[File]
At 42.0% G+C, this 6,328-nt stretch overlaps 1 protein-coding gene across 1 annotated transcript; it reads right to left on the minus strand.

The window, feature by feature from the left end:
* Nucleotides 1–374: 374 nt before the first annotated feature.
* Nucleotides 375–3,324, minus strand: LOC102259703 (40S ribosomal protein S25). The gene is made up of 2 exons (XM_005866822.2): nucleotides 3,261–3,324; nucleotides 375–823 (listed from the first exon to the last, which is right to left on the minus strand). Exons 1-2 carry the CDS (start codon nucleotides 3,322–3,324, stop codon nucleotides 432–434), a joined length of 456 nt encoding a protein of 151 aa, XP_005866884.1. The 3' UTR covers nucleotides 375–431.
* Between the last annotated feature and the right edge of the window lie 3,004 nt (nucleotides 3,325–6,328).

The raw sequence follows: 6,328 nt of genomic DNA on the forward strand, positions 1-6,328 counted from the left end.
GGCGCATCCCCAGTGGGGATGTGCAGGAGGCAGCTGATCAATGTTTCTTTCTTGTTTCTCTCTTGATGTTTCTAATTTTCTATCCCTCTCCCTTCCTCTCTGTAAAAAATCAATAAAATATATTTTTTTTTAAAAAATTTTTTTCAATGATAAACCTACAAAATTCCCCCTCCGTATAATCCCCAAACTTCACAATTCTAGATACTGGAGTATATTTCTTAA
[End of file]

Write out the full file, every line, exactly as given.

At 42.0% G+C, this 6,328-nt stretch overlaps 1 protein-coding gene across 1 annotated transcript; it reads right to left on the minus strand.

The window, feature by feature from the left end:
* Nucleotides 1–374: 374 nt before the first annotated feature.
* Nucleotides 375–3,324, minus strand: LOC102259703 (40S ribosomal protein S25). The gene is made up of 2 exons (XM_005866822.2): nucleotides 3,261–3,324; nucleotides 375–823 (listed from the first exon to the last, which is right to left on the minus strand). Exons 1-2 carry the CDS (start codon nucleotides 3,322–3,324, stop codon nucleotides 432–434), a joined length of 456 nt encoding a protein of 151 aa, XP_005866884.1. The 3' UTR covers nucleotides 375–431.
* Between the last annotated feature and the right edge of the window lie 3,004 nt (nucleotides 3,325–6,328).

The raw sequence follows: 6,328 nt of genomic DNA on the forward strand, positions 1-6,328 counted from the left end.
GGCGCATCCCCAGTGGGGATGTGCAGGAGGCAGCTGATCAATGTTTCTTTCTTGTTTCTCTCTTGATGTTTCTAATTTTCTATCCCTCTCCCTTCCTCTCTGTAAAAAATCAATAAAATATATTTTTTTTTAAAAAATTTTTTTCAATGATAAACCTACAAAATTCCCCCTCCGTATAATCCCCAAACTTCACAATTCTAGATACTGGAGTATATTTCTTAA